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Why conspiracy theorists keep turning to Jewish mysticism — from early Nazis to modern-day MAGA

A viral clip of a Trump supporter blissfully misunderstanding Jewish mystic numerology raised old questions about how Kabbalah is understood by the public

Are Trump’s most rabid supporters getting into Jewish mysticism

If a new viral clip from “The Daily Show” is any indication, the answer appears to be yes. 

In the clip, a woman in a flower crown at a MAGA rally in Wisconsin tells “Daily Show” correspondent Jordan Klepper that she is learning gematria — or “jematria,” as she pronounces it — to decode the world around her.

Gematria, as it’s traditionally understood, is a form of mystic numerology most often used in Kabbalah. Each letter in a word is assigned a number; to understand the mystic connotations behind a word, those numbers are added together. The resulting sums are used to interpret the deeper meanings in words, phrases or texts. 

For example, parallels might be drawn between words or phrases that add up to the same sums, or certain numbers might be considered lucky — such as the number 18, which is the gematria value of “chai,” the Hebrew word for life.

How does gematria work, per Klepper’s subject? The basics are the same — kind of. As the woman explains, Trump’s numerological value is 88 as is “J. Kennedy.” Klepper asks if that means that JFK and Trump are the same person. “I don’t know,” the woman replies, with a sly smile. “That’s what the gematria says.” (Mind you, this parallel only works for the exact spellings “Trump” and “J. Kennedy” — a bit of a stretch.)

At Klepper’s urging, she types a few more phrases into her mystical all-seeing gematria calculator phone app. The phrase “America is in a bad place,” she finds, yields the same gematria value as “Let’s go Brandon,” a now-famous coded catchphrase used to decry President Joe Biden. She grins triumphantly. “Do you have goosebumps yet?” she asks. Klepper looks incredulous: Clearly, for his subject, there’s only one possible meaning to the numbers, but it’s not at all obvious to him.

When I tried to recreate the woman’s numbers, I discovered that the traditional Hebrew gematria system did not give the same results as the unnamed app. One clear reason why: Her calculator was using English, not Hebrew — already a mistake — and, in her second example, the number of ways to translate “Let’s go Brandon” into Hebrew is so various that assigning it any single numerical value is, well, kind of impossible. Plus, there are several systems used to assign values in Hebrew gematria, only one of the reasons that it’s generally a mistake to trust the interpretations of casual adherents. 

A gematria calculator site I found that did give the same numbers reported in the video called its system “simple gematria,” assigning values to each letter of the English alphabet based on its order — one for A, two for B, and so on.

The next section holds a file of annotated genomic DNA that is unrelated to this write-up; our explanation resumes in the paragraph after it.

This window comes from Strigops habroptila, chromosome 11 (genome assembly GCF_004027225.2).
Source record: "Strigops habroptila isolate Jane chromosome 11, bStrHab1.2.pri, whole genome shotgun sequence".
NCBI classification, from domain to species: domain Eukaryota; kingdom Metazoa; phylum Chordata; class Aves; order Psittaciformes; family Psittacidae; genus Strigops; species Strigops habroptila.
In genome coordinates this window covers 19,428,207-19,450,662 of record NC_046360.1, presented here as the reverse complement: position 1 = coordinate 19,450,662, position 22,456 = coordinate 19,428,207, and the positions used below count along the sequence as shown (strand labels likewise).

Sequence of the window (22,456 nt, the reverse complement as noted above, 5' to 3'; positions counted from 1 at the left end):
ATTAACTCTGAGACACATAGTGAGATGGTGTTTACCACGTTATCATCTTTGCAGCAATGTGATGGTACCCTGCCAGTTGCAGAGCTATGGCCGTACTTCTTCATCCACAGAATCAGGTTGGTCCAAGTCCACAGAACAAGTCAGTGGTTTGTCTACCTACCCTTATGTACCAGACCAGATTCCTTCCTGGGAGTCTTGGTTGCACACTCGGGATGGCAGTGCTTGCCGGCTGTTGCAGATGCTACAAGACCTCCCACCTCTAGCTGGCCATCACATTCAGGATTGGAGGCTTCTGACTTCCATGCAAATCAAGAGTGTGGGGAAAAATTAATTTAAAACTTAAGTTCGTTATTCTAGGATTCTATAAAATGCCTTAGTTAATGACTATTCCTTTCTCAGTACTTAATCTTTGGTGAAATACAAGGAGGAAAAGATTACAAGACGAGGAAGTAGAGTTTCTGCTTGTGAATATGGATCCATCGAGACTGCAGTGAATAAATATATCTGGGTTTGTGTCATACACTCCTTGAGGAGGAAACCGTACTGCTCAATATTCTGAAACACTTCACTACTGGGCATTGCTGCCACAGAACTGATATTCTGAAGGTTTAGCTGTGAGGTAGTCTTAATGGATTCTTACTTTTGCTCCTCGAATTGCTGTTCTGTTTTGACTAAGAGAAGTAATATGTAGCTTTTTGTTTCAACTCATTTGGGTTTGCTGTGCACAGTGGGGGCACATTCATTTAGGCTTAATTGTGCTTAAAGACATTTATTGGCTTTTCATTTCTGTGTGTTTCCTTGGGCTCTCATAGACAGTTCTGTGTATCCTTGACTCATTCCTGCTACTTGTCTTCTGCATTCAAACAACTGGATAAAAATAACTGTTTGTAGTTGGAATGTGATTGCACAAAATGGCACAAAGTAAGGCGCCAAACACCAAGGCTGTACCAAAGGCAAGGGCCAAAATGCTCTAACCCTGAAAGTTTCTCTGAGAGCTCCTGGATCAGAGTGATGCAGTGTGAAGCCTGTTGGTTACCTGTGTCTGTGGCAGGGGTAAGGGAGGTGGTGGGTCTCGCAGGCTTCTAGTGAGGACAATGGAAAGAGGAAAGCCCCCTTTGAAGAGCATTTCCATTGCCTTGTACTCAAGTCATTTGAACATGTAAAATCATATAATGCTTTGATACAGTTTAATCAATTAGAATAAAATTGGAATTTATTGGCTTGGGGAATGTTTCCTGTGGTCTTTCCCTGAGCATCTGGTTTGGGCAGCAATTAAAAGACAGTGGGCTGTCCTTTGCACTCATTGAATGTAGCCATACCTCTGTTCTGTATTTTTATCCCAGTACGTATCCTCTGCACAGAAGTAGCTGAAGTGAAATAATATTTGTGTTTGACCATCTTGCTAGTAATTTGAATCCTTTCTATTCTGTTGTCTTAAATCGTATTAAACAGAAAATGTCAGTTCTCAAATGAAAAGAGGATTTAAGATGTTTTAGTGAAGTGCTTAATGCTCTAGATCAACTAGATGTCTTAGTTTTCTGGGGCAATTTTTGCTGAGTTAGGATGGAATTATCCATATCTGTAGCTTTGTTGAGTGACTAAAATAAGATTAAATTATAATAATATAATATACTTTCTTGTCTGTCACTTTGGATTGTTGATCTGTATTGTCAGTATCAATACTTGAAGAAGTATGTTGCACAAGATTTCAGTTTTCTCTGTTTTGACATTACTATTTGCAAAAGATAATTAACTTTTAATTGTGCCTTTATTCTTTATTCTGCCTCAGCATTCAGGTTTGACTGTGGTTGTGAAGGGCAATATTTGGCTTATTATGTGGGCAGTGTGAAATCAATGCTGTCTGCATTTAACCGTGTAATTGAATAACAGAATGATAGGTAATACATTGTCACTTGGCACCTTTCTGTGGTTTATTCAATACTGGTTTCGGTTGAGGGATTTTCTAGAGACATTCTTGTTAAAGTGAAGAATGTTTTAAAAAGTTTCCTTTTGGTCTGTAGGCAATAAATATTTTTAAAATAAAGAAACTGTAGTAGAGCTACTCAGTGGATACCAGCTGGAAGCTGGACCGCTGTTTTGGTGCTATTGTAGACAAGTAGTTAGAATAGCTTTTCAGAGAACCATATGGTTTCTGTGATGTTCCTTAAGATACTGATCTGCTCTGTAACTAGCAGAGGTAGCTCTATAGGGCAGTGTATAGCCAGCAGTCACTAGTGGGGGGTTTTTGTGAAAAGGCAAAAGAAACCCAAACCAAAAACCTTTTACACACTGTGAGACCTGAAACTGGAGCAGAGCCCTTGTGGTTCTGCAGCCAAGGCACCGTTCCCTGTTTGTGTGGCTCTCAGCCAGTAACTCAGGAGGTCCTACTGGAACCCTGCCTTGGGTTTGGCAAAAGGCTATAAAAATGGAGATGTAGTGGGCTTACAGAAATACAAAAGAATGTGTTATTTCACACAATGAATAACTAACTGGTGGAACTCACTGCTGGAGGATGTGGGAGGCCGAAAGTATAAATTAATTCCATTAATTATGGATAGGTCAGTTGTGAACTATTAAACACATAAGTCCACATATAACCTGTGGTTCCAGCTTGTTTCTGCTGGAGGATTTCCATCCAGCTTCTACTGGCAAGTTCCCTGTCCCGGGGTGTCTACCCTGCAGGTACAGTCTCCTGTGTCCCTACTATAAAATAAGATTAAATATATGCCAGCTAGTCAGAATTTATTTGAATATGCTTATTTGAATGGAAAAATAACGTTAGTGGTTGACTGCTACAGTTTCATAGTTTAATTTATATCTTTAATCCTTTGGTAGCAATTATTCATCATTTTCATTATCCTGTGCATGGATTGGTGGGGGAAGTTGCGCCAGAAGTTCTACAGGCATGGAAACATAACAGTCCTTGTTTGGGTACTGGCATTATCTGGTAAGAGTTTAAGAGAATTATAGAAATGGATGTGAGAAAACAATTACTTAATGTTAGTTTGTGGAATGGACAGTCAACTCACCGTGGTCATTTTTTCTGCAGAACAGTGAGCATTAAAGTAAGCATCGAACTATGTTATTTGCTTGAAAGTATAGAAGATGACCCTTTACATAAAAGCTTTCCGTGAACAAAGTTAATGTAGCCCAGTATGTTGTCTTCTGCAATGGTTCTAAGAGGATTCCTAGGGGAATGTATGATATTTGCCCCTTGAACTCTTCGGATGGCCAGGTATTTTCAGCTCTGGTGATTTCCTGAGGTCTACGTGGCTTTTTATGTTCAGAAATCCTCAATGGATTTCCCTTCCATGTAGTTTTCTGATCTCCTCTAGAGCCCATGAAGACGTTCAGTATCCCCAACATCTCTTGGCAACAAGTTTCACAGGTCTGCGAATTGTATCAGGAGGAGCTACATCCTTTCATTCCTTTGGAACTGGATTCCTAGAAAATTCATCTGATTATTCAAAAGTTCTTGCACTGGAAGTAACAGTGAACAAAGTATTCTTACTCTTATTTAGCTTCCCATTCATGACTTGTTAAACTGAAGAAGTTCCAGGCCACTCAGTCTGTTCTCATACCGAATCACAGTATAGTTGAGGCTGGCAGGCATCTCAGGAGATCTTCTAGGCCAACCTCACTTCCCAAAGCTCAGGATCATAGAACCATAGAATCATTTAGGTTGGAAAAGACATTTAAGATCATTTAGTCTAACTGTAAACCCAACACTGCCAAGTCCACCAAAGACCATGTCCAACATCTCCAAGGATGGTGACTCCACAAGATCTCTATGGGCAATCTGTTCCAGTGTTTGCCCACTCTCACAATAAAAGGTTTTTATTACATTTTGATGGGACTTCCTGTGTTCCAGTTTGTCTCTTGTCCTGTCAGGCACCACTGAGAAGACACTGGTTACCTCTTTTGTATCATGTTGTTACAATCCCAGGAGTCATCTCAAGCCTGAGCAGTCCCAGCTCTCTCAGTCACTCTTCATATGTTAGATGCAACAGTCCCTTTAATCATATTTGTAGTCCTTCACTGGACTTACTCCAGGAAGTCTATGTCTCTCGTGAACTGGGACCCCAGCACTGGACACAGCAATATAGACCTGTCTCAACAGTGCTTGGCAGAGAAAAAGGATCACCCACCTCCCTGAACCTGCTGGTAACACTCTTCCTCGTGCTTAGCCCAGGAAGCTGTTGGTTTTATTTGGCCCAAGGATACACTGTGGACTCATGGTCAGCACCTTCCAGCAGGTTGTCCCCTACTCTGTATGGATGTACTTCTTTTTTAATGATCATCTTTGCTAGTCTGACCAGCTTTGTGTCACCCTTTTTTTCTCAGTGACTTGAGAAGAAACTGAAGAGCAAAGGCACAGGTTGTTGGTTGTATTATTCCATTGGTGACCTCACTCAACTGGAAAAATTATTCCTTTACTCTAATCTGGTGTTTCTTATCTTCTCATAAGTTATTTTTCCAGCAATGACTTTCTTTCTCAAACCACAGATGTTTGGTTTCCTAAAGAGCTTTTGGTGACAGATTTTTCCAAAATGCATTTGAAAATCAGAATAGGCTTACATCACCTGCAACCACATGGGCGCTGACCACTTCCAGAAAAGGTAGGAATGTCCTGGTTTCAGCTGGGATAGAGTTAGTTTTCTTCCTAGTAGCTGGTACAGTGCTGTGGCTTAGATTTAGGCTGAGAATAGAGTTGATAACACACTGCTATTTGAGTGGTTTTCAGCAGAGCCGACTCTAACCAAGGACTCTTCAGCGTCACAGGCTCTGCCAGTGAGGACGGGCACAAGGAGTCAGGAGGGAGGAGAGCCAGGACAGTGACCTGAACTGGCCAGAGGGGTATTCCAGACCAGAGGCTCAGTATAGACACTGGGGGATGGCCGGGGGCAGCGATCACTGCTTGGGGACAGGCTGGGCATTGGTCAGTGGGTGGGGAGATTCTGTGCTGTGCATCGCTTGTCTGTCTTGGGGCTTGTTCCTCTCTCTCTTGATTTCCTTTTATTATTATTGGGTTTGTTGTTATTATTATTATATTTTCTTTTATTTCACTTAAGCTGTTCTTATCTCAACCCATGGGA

It was one of many gematria systems that the calculator site offered, also including “Jewish Gematria” — which it still, somehow, explained in English letters. 

Numerology or arithmancy is not a uniquely Jewish concept. Cultures throughout history have ascribed numbers to words or letters and used mathematics to attempt to divine the future or understand the present. But I’ve never before heard the term “gematria” used to refer to a non-Jewish numerological system.

Yet it turns out that of the wealth of gematria sites in the wide world of the internet, few pay much, if any, attention to Judaism, Hebrew or Kabbalah. Some even claim, bafflingly, that gematria isn’t specifically Jewish. 

It shouldn’t necessarily be surprising that there’s a broad set of spiritualists, mystics and conspiracy theorists deeply into gematria who have no interest in, or knowledge of, its roots. Many far right groups, such as QAnon, have adopted or appropriated a mishmash of shamanic, New Age and mystic practices to further confirm their belief in various conspiracy theories — be they that Michael Jackson is alive, as the woman in the video clip also claims, or that Trump is a so-called “lightworker.” 

These types of mystic practices are attractive to conspiracy theorists because they are unfamiliar enough to feel mysterious, exotic and ancient — and therefore spiritually authoritative. Just like a conspiracy theory, they give the sense of being in touch with a powerful but secret world few are aware of. 

Researcher Charlotte Ward dubbed the phenomenon “conspirituality” in a paper published in 2011, but it’s nothing new. Even Hitler was briefly into pagan mysticism, and other Nazi leaders such as Himmler were practitioners of Western occultism.

When traditions and ideas are absorbed piecemeal, it’s easy to divorce them from their roots, and even incorporate a practice into an ideology that is prejudiced against the source of that mystic tradition. That’s how you find a woman at a MAGA rally — where it’s safe to assume that some attendees might believe antisemitic conspiracies about, say, secret cabals ruled by George Soros — deeply entrenched in gematria. Or how you find Kabbalah in the roots of the Germanic Volk movement that preceded, and helped birth, Nazism. 

The real appeal of these co-opted mystic practices is that, misused in the right way, they reinforce whatever beliefs someone is looking to confirm. There are hundreds of ways to calculate and recalculate any word or phrase, or draw parallels through doubling or halving values to relate words. 

After all, according to one gematria calculator, the word “gematria” has the same value as “foolish” — but also “messiah.” And “horse.” It’s totally obvious what that means.

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